Hip-hop music influencing more African-Americans to try 'Molly'

February 12, 2018
More rap artists are talking about molly, which is the powder or crystal form of ecstasy, and that's having a big impact on Black listeners. Molly is a synthetic drug that acts as a stimulant and hallucinogenic. While research ...

Youth consider mobile health units a safe place for sexual health services

February 7, 2018
Mobile health units may offer a viable approach for helping adolescents access sexual and health services, including contraception.

How do sexual assault survivors fare?

February 1, 2018
More than 150 girls and women testified in court about how former USA Gymnastics team doctor Larry Nassar sexually abused them. This is just the latest wave of survivors stepping forward to tell their stories, the result ...

Fewer Americans are getting herpes

February 7, 2018
(HealthDay)— Herpes infection rates are dropping among young Americans, and safer sex practices may be one reason why.

CDC: Many U.S. adults have never been tested for HIV

January 26, 2018
(HealthDay)—Almost 40 percent of women and more than 50 percent of men aged 15 to 44 years had never been tested for HIV between 2011 and 2015, according to a report published Jan. 25 by the U.S. Centers for Disease Control ...

One in five patients report discrimination in health care

December 14, 2017
Almost one in five older patients with a chronic disease reported experiencing health care discrimination of one type or another in a large national survey that asked about their daily experiences of discrimination between ...

Recommended for you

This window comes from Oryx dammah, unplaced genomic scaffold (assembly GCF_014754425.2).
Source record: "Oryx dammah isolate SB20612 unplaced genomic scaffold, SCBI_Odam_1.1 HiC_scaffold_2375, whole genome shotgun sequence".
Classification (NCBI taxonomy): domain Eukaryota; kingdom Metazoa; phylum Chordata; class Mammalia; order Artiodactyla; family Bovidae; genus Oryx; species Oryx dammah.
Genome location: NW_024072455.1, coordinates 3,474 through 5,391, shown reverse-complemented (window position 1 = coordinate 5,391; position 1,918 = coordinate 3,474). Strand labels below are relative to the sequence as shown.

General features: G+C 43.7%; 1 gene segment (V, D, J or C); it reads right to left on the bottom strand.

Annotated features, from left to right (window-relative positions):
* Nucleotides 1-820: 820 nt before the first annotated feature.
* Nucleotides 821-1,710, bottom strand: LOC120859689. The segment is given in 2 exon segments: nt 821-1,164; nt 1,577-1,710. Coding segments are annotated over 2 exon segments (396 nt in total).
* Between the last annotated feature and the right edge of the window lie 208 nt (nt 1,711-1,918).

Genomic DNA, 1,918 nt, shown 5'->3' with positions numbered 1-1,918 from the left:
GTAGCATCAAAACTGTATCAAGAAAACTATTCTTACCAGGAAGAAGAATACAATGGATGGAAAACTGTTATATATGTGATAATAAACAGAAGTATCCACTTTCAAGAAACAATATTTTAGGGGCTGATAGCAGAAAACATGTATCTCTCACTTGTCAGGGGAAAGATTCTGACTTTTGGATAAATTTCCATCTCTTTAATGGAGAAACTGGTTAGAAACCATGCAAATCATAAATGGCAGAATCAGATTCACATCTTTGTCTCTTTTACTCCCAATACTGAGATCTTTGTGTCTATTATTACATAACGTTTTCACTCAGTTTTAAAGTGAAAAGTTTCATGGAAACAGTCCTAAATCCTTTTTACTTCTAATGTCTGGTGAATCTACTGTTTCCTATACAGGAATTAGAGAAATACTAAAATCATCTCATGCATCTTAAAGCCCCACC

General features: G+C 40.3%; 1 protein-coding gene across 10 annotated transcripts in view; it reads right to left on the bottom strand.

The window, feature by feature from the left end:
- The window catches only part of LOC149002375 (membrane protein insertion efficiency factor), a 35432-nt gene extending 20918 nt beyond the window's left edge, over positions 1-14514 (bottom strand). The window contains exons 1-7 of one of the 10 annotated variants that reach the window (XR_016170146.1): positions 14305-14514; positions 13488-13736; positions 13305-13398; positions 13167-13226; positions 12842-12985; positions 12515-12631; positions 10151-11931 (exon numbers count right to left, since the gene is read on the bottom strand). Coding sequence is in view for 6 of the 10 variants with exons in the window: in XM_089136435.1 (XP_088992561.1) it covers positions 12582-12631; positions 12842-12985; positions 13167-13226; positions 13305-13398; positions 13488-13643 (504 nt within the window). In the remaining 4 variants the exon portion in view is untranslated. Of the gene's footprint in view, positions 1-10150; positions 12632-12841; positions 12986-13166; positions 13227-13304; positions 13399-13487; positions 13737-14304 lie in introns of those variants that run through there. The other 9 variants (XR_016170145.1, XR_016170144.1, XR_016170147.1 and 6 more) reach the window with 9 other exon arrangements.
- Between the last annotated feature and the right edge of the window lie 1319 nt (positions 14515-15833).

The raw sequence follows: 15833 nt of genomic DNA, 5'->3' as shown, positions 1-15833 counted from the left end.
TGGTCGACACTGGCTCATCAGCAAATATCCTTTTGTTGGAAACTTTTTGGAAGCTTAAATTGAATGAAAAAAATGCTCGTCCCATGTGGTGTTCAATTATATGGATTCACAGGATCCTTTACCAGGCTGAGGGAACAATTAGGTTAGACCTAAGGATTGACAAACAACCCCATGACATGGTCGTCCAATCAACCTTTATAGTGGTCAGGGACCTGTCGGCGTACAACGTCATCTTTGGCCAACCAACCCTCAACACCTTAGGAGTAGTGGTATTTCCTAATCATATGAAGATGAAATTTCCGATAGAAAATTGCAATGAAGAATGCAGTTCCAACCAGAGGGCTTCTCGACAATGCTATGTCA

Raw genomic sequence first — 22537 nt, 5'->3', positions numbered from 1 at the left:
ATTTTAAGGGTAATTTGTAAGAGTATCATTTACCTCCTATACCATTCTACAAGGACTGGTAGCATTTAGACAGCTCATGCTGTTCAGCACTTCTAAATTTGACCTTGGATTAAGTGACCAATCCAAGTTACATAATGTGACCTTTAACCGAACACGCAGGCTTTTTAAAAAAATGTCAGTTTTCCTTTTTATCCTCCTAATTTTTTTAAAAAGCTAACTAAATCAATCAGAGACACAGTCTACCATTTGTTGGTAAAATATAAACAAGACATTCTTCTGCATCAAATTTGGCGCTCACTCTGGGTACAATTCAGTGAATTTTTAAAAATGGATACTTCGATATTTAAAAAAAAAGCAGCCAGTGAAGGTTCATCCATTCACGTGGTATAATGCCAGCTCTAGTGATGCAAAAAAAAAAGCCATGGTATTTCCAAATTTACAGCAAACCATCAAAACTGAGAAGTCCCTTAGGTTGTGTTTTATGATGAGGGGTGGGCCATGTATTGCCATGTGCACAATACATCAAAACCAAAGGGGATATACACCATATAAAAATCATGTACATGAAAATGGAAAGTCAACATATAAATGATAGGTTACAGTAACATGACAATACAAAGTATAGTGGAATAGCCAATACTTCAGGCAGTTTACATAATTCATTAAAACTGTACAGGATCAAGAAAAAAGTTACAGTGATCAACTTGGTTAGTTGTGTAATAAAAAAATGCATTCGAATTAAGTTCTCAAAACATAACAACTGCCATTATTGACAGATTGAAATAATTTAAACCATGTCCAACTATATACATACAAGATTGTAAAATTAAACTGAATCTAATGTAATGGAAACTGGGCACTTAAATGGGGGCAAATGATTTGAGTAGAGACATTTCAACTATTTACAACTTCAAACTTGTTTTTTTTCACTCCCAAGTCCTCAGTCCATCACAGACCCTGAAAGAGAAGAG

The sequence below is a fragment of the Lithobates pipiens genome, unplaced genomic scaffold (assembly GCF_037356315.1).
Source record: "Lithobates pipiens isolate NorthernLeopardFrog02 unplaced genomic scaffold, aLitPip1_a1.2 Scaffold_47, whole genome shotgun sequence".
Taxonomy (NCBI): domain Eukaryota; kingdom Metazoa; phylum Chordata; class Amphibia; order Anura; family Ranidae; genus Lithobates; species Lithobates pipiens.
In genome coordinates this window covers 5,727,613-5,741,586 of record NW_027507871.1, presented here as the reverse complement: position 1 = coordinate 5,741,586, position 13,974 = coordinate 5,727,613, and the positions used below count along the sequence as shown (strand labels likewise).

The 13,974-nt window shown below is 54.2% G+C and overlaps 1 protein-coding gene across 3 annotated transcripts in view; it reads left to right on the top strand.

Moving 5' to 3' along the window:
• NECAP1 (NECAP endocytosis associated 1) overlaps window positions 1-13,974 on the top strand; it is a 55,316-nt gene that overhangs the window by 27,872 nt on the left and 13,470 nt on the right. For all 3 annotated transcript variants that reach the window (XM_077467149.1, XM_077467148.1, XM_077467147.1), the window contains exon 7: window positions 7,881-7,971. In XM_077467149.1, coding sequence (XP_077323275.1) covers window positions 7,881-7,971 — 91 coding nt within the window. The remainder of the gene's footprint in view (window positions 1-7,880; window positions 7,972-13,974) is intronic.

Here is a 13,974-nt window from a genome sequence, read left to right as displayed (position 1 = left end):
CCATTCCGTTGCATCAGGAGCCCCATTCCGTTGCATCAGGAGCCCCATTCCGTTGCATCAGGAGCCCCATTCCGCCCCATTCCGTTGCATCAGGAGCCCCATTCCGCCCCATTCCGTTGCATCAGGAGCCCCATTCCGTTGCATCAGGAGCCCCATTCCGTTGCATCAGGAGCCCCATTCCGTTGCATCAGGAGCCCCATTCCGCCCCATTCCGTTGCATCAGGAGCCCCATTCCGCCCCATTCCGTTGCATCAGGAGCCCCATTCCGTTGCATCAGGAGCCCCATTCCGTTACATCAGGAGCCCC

Best of Last Year—The top Medical Xpress articles of 2017

December 20, 2017
It was a good year for medical research as a team at the German center for Neurodegenerative Diseases, Magdeburg, found that dancing can reverse the signs of aging in the brain. Any exercise helps, the team found, but dancing ...

Pickled in 'cognac', Chopin's heart gives up its secrets

November 26, 2017
The heart of Frederic Chopin, among the world's most cherished musical virtuosos, may finally have given up the cause of his untimely death.

Sugar industry withheld evidence of sucrose's health effects nearly 50 years ago

November 21, 2017
A U.S. sugar industry trade group appears to have pulled the plug on a study that was producing animal evidence linking sucrose to disease nearly 50 years ago, researchers argue in a paper publishing on November 21 in the ...

Female researchers pay more attention to sex and gender in medicine

November 7, 2017
When women participate in a medical research paper, that research is more likely to take into account the differences between the way men and women react to diseases and treatments, according to a new study by Stanford researchers.

Drug therapy from lethal bacteria could reduce kidney transplant rejection

August 3, 2017
An experimental treatment derived from a potentially deadly microorganism may provide lifesaving help for kidney transplant patients, according to an international study led by investigators at Cedars-Sinai.

Exploring the potential of human echolocation

June 25, 2017
People who are visually impaired will often use a cane to feel out their surroundings. With training and practice, people can learn to use the pitch, loudness and timbre of echoes from the cane or other sounds to navigate ...

1 comment

Adjust slider to filter visible comments by rank

Display comments: newest first

Sophiay
1 / 5 (1) Sep 23, 2008
It's very hard to be openly gay, lesbian or bisexual. They usually got harassed, beaten up, pushed around and called all kinds of slurs. They would say all sorts of horrible things for the wrong reasons.

So I think for GLBT, they'd better find some online community or something like that, to come out first, where they may feel support, happy, free, just like the one **BiLoves dotcom**. Also members there are very active. Hope you are the one.

Please sign in to add a comment. Registration is free, and takes less than a minute. Read more

Click here to reset your password.
Sign in to get notified via email when new comments are made.